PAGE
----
الاختبار الأخير

الاختبار الأخير

Pauline W. Chen / Feb 17, 2020

  • Title: الاختبار الأخير
  • Author: Pauline W. Chen
  • ISBN: 9789953872773
  • Page: 364
  • Format: Paperback
  • .

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    About "Pauline W. Chen"

      • Pauline W. Chen

        Pauline W. Chen Is a well-known author, some of his books are a fascination for readers like in the الاختبار الأخير book, this is one of the most wanted Pauline W. Chen author readers around the world.


    1. This is certainly not a feel-good, enjoyable read in the sense of warm fuzzies, but I believe it is something that most people should pick up if they have time. I wanted to include in my review my favorite lines from the book, as Dr. Chen is a very eloquent writer, but I realized quickly I would basically be copying the entire book. She covers some VERY controversial topics such as * how far DO you go with treatment in the face of a horrible prognosis, * why would you stop treatment, * why would [...]

    2. كتاب رائع جدا، يجمع بين ما هو مفيد ومؤلم، بين التحديات والتجارب الصعبة لطبيبة جراحة منذ مرحلة دراستها إلى حين تخرجها، بين صفحات الكتاب أحسست أني عشت معها جميع الحالات التي وصفتها، وكم كانت مؤلمة تلك التي كانت تنتهي بالموت و الفراق، عندما يعجز الأطباء ويفقدون الأمل في إنقاذ [...]

    3. I was drawn to this book for obvious reasons (death and dying) and was excited to read a book about the medical field that wasn't all fiction-y and soap opera-y. I heard about this in the New York Times, and someone had cited it as one of the best books of 2007. After reading it, I find that title somewhat surprising, unless it was judged on the unique subject matter and not the writing itself. Pauline Chen is a doctor, not a writer (she described a nurse's eyebrows as "luxuriant"), but nonethel [...]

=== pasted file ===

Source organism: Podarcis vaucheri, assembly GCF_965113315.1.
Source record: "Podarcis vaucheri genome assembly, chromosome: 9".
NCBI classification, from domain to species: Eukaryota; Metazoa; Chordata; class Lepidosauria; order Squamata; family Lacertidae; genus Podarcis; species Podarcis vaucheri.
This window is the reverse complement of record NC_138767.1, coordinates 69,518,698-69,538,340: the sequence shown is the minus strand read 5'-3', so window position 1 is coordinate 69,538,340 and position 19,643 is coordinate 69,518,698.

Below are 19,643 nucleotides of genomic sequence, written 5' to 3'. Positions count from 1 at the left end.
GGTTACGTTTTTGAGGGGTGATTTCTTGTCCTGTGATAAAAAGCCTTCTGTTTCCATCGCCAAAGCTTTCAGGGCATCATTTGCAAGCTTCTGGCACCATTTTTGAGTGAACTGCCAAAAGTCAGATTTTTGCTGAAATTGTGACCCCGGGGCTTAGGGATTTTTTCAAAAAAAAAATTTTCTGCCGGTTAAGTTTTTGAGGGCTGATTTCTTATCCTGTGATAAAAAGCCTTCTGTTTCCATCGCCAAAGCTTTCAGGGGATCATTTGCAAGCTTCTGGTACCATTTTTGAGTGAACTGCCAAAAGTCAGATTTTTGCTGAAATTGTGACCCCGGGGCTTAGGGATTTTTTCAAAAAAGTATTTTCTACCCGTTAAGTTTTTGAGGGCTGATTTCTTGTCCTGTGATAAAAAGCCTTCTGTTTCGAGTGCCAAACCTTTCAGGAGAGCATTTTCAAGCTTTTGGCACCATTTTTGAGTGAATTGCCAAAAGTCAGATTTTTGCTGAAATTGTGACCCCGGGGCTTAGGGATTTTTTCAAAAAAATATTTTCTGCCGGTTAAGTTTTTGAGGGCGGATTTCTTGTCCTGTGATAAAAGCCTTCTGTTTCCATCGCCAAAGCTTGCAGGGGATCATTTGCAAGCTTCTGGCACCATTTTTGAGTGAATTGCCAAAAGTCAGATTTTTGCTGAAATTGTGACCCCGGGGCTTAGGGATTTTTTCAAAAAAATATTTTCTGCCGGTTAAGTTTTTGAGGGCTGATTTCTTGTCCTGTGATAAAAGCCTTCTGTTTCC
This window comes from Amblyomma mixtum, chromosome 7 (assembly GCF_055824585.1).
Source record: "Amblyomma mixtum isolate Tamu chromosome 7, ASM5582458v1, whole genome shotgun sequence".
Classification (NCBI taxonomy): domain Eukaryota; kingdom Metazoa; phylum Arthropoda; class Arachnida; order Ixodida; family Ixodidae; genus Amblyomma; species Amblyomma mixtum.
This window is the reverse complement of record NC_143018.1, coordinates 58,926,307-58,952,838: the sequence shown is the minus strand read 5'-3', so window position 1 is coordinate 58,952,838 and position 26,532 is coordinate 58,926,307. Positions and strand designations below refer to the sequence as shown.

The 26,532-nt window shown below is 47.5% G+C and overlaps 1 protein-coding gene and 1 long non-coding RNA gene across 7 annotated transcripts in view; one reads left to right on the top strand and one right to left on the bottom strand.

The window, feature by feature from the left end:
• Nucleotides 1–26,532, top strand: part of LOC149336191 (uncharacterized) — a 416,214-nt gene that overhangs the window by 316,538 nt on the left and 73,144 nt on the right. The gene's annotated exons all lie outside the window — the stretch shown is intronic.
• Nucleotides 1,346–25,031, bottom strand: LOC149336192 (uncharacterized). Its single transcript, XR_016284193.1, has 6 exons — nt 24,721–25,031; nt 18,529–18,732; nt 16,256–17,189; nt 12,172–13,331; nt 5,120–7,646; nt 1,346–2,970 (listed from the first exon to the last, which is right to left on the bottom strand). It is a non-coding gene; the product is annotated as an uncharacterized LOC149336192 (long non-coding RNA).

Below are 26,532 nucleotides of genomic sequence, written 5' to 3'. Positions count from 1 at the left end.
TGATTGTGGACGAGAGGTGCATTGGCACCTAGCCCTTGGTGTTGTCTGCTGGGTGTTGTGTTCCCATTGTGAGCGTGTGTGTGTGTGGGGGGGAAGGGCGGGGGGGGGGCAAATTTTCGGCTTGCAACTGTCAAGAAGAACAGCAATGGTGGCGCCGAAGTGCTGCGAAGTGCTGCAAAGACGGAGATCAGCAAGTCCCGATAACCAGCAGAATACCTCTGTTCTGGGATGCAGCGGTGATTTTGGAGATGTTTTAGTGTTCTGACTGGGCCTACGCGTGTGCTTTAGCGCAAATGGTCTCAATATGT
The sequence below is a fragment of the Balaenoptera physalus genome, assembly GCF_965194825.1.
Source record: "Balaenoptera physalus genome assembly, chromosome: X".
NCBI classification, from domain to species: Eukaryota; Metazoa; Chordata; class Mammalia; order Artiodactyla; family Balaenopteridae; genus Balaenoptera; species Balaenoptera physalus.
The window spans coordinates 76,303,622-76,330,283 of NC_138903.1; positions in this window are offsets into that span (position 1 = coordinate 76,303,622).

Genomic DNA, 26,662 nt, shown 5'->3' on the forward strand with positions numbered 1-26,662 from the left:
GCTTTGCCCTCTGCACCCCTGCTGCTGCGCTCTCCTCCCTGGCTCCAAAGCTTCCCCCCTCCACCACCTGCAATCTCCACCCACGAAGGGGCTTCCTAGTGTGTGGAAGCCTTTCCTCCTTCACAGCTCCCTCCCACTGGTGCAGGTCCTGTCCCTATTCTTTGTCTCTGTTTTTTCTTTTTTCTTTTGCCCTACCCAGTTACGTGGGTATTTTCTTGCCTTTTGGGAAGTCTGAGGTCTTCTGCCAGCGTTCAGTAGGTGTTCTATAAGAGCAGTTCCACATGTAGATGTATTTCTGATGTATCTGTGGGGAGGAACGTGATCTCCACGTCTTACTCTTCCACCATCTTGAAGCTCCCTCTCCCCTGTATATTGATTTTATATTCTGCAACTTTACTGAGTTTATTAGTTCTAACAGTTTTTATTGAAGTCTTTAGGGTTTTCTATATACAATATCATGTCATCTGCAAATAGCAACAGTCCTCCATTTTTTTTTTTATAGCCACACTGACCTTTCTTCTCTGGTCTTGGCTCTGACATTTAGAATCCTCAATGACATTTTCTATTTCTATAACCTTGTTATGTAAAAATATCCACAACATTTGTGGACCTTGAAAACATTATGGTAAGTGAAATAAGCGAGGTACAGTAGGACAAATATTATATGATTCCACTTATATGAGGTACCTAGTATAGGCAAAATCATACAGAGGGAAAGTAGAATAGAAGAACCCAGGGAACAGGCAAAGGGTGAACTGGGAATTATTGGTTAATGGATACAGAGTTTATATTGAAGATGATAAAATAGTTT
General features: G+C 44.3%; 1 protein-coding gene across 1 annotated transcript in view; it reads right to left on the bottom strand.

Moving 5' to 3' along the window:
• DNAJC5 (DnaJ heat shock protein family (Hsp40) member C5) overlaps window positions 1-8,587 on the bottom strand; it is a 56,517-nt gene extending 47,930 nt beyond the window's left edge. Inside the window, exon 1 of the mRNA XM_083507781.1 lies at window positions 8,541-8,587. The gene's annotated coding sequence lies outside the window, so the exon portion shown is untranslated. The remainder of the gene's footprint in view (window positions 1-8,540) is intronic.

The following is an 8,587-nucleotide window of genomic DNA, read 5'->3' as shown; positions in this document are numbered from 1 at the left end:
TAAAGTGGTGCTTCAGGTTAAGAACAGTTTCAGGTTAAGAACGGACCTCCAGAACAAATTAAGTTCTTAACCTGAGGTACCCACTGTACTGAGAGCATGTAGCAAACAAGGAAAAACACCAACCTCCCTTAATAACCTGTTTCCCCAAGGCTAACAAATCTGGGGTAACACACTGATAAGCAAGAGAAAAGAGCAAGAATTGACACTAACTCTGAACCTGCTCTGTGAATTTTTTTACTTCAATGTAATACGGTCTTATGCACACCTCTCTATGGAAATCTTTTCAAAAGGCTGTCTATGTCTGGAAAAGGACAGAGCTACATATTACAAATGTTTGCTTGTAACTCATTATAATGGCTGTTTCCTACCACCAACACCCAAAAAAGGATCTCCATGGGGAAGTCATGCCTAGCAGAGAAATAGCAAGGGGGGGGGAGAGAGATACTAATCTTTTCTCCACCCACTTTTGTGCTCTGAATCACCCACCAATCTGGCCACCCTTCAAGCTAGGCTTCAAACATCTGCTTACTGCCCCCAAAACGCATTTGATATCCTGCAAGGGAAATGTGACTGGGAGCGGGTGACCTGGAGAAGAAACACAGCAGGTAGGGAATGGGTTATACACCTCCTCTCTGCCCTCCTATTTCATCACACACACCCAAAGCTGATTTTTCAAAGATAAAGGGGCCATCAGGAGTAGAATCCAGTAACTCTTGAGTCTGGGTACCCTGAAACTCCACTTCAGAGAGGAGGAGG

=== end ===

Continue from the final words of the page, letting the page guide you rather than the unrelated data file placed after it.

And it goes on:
4. Before reading this book, I understood that physicians deal with matters of life or death. Chen highlights the raw truth that physicians have to confront death daily and find ways to address this reality. Yes, physicians save a lot of lives with their state-of-the-art techniques, their experience, their collaboration with others, and even the instincts they draw on in fast-past emerging crises. However, physicians also have to develop an attitude, a manner, a relationship with death. The book ha [...]

    5. Not long ago, I was at a Pittsburgh Symphony Concert which had pieces that reflected on death and mortality Pittsburgh Symphony: reflections on death. This is another view of the topic, in this case the final exam is for doctor's, who have to face the fact that their patient is facing death and how dealing with this should be part of the doctor's profession. Pauline Chen, a transplant surgeon, makes the case that (1) providing care in death is not part of a regular doctor's training, (2) it real [...]

    6. Caring For the Ill and Personalizing Their Dying, 4 Mar 2007 "I think it's like Dr. Courtney M. Townsend, a legend in surgery and a personal hero, recently told me. "We have two jobs as doctors: to heal and to ease suffering. And if we can't do the former, my God we better be doing the latter." Pauline Chen A few years ago I was part of a poetry group of medical providers. We shared poetry written by or for medical providers that described our work. Most of these poems as it turned it were about [...]

    7. Hospital shows – ER, Grey’s Anatomy, House and so on – have inured us to the sight of the moist workings underneath the skin, and inspired us with the drama of dedicated (and usually good-looking) young doctors saving lives. As for death, Luka and McDreamy and Gregory House take it in their stride – on TV it’s just the occasional unfortunate byproduct of so much heroism.Pauline Chen, a real-life surgeon, has another way of looking at it. Death is one thing medical school doesn’t do a [...]

    8. If I had to pick a surgeon, this author may definitely be the one I would chose. I picked up this book to get a better understanding of the doctors I am dealing with during my internship and I have to say I now have a much deeper respect for medical doctors overall than I did before. The first chapter is all about the trials and tribulations of working with and through a cadaver from head to toe in Gross Anatomy and how that experience defines a doctor's life. I realized right after that chapter [...]